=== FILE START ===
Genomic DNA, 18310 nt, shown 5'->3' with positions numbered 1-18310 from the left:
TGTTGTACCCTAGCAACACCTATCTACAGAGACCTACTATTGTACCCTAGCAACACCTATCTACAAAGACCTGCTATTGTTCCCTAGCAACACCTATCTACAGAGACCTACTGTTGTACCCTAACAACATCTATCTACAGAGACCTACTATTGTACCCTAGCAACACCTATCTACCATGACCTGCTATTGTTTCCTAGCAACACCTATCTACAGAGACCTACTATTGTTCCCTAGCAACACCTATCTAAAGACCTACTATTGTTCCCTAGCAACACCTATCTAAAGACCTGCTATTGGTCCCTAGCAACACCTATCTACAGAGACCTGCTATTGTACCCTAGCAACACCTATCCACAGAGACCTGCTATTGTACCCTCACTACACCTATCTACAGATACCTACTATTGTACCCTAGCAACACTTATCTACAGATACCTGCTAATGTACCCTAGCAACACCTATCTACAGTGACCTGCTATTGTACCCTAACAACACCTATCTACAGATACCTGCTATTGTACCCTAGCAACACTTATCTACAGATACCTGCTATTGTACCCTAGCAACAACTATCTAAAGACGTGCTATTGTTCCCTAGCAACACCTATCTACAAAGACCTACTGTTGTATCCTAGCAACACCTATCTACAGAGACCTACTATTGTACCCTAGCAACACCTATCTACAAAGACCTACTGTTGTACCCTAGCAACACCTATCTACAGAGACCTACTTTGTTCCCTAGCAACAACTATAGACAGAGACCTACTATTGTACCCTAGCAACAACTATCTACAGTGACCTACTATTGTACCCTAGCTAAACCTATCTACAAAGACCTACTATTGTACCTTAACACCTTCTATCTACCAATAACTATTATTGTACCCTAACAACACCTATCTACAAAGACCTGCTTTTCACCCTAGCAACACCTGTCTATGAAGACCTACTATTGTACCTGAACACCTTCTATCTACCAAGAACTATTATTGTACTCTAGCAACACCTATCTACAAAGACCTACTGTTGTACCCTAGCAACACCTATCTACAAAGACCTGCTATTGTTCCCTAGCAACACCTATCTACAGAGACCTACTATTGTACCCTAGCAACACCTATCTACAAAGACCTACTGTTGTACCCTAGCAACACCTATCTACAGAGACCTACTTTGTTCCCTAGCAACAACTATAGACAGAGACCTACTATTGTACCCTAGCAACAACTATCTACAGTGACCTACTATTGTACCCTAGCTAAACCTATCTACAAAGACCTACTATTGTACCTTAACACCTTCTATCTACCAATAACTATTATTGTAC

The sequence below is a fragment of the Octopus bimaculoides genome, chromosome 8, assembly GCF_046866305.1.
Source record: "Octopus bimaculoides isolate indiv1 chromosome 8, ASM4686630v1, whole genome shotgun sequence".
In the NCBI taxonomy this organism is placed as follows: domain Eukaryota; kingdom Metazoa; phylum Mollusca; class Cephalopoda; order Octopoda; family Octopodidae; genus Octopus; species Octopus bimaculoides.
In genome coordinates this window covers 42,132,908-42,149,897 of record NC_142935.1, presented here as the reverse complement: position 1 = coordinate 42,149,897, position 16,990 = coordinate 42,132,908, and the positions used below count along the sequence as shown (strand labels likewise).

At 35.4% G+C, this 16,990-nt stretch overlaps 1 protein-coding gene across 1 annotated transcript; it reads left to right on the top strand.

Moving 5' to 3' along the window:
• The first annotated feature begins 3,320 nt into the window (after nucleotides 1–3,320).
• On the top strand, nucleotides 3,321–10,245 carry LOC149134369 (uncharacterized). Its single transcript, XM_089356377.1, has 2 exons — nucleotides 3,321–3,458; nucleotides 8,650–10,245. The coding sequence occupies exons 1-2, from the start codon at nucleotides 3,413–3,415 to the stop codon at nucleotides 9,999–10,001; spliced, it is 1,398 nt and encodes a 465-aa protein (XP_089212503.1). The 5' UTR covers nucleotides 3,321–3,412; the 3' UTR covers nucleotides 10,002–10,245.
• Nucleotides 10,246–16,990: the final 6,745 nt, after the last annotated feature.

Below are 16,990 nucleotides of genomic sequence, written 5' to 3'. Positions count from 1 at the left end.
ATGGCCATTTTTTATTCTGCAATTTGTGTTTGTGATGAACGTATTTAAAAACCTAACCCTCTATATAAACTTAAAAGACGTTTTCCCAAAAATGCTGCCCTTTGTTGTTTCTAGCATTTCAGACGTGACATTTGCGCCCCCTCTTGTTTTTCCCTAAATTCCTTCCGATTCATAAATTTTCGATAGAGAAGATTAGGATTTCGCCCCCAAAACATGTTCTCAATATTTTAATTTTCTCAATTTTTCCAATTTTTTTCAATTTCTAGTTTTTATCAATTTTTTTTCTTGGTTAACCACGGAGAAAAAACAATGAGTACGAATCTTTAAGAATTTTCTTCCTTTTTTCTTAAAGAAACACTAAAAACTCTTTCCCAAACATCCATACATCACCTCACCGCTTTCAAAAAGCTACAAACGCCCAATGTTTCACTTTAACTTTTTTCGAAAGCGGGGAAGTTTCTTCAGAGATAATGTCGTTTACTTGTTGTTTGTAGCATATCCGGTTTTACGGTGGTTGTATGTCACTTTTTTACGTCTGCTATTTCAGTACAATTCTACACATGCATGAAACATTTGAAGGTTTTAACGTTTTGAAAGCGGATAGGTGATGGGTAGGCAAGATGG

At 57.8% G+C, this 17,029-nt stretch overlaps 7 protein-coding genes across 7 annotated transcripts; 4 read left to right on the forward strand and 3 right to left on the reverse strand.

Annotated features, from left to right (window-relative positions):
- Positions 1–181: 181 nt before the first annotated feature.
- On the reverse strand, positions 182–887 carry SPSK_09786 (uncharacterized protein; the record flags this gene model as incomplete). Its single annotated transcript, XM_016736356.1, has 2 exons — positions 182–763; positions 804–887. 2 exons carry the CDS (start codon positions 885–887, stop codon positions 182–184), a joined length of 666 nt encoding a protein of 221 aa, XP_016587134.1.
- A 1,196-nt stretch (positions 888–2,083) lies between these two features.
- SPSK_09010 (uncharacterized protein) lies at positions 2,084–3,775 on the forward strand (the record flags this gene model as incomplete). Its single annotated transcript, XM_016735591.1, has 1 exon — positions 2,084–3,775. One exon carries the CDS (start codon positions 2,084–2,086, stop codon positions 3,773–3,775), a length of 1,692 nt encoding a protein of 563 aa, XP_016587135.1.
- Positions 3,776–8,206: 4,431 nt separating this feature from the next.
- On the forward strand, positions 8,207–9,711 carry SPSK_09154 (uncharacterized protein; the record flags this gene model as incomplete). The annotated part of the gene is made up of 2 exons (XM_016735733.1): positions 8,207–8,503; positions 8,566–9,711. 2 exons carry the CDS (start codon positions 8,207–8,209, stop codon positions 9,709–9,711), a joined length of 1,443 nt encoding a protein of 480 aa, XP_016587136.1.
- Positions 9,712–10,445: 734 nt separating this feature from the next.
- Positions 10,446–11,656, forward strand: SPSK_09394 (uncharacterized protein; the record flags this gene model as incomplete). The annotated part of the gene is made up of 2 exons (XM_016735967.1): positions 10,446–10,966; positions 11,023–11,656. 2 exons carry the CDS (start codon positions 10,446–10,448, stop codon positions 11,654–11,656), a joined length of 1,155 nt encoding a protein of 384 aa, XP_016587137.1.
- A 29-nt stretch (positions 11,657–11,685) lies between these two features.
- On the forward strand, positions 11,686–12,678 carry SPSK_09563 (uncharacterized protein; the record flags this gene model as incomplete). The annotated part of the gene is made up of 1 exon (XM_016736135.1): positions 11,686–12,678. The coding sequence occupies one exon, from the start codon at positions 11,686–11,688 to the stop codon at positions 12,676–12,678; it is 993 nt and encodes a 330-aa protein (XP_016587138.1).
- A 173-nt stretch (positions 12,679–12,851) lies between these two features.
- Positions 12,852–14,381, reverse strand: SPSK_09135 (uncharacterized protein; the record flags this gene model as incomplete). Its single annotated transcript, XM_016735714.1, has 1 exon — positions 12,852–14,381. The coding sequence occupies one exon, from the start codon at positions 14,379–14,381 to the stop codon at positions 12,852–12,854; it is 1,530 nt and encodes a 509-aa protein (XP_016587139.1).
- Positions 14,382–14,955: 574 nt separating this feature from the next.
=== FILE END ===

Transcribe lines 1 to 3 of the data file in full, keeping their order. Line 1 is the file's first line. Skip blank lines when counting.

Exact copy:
Genomic DNA, 18310 nt, shown 5'->3' with positions numbered 1-18310 from the left:
TGTTGTACCCTAGCAACACCTATCTACAGAGACCTACTATTGTACCCTAGCAACACCTATCTACAAAGACCTGCTATTGTTCCCTAGCAACACCTATCTACAGAGACCTACTGTTGTACCCTAACAACATCTATCTACAGAGACCTACTATTGTACCCTAGCAACACCTATCTACCATGACCTGCTATTGTTTCCTAGCAACACCTATCTACAGAGACCTACTATTGTTCCCTAGCAACACCTATCTAAAGACCTACTATTGTTCCCTAGCAACACCTATCTAAAGACCTGCTATTGGTCCCTAGCAACACCTATCTACAGAGACCTGCTATTGTACCCTAGCAACACCTATCCACAGAGACCTGCTATTGTACCCTCACTACACCTATCTACAGATACCTACTATTGTACCCTAGCAACACTTATCTACAGATACCTGCTAATGTACCCTAGCAACACCTATCTACAGTGACCTGCTATTGTACCCTAACAACACCTATCTACAGATACCTGCTATTGTACCCTAGCAACACTTATCTACAGATACCTGCTATTGTACCCTAGCAACAACTATCTAAAGACGTGCTATTGTTCCCTAGCAACACCTATCTACAAAGACCTACTGTTGTATCCTAGCAACACCTATCTACAGAGACCTACTATTGTACCCTAGCAACACCTATCTACAAAGACCTACTGTTGTACCCTAGCAACACCTATCTACAGAGACCTACTTTGTTCCCTAGCAACAACTATAGACAGAGACCTACTATTGTACCCTAGCAACAACTATCTACAGTGACCTACTATTGTACCCTAGCTAAACCTATCTACAAAGACCTACTATTGTACCTTAACACCTTCTATCTACCAATAACTATTATTGTACCCTAACAACACCTATCTACAAAGACCTGCTTTTCACCCTAGCAACACCTGTCTATGAAGACCTACTATTGTACCTGAACACCTTCTATCTACCAAGAACTATTATTGTACTCTAGCAACACCTATCTACAAAGACCTACTGTTGTACCCTAGCAACACCTATCTACAAAGACCTGCTATTGTTCCCTAGCAACACCTATCTACAGAGACCTACTATTGTACCCTAGCAACACCTATCTACAAAGACCTACTGTTGTACCCTAGCAACACCTATCTACAGAGACCTACTTTGTTCCCTAGCAACAACTATAGACAGAGACCTACTATTGTACCCTAGCAACAACTATCTACAGTGACCTACTATTGTACCCTAGCTAAACCTATCTACAAAGACCTACTATTGTACCTTAACACCTTCTATCTACCAATAACTATTATTGTAC

The sequence below is a fragment of the Octopus bimaculoides genome, chromosome 8, assembly GCF_046866305.1.